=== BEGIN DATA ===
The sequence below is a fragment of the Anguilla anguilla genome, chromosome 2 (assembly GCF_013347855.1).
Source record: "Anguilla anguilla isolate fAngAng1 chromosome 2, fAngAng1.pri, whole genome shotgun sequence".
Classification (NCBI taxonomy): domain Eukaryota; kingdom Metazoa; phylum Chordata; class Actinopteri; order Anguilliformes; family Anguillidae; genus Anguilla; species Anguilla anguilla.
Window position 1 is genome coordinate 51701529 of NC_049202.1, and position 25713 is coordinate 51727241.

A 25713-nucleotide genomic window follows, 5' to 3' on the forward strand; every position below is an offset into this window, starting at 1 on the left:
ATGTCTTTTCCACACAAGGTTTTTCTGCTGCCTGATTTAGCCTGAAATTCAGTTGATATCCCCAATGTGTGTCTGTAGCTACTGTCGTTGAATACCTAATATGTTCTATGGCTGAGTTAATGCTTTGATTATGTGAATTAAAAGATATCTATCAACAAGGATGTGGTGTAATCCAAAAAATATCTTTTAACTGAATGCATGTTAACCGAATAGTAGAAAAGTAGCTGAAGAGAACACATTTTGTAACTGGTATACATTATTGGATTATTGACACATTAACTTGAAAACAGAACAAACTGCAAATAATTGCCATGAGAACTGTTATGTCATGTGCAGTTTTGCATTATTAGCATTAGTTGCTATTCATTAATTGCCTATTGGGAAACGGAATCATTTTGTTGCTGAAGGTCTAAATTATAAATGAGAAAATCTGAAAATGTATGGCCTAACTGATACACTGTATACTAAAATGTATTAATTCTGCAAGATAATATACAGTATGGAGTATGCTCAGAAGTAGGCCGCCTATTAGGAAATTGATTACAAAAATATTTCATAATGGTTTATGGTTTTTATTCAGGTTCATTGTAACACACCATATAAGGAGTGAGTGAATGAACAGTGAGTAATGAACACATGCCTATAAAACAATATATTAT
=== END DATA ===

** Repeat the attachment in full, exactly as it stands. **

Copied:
The sequence below is a fragment of the Anguilla anguilla genome, chromosome 2 (assembly GCF_013347855.1).
Source record: "Anguilla anguilla isolate fAngAng1 chromosome 2, fAngAng1.pri, whole genome shotgun sequence".
Classification (NCBI taxonomy): domain Eukaryota; kingdom Metazoa; phylum Chordata; class Actinopteri; order Anguilliformes; family Anguillidae; genus Anguilla; species Anguilla anguilla.
Window position 1 is genome coordinate 51701529 of NC_049202.1, and position 25713 is coordinate 51727241.

A 25713-nucleotide genomic window follows, 5' to 3' on the forward strand; every position below is an offset into this window, starting at 1 on the left:
ATGTCTTTTCCACACAAGGTTTTTCTGCTGCCTGATTTAGCCTGAAATTCAGTTGATATCCCCAATGTGTGTCTGTAGCTACTGTCGTTGAATACCTAATATGTTCTATGGCTGAGTTAATGCTTTGATTATGTGAATTAAAAGATATCTATCAACAAGGATGTGGTGTAATCCAAAAAATATCTTTTAACTGAATGCATGTTAACCGAATAGTAGAAAAGTAGCTGAAGAGAACACATTTTGTAACTGGTATACATTATTGGATTATTGACACATTAACTTGAAAACAGAACAAACTGCAAATAATTGCCATGAGAACTGTTATGTCATGTGCAGTTTTGCATTATTAGCATTAGTTGCTATTCATTAATTGCCTATTGGGAAACGGAATCATTTTGTTGCTGAAGGTCTAAATTATAAATGAGAAAATCTGAAAATGTATGGCCTAACTGATACACTGTATACTAAAATGTATTAATTCTGCAAGATAATATACAGTATGGAGTATGCTCAGAAGTAGGCCGCCTATTAGGAAATTGATTACAAAAATATTTCATAATGGTTTATGGTTTTTATTCAGGTTCATTGTAACACACCATATAAGGAGTGAGTGAATGAACAGTGAGTAATGAACACATGCCTATAAAACAATATATTAT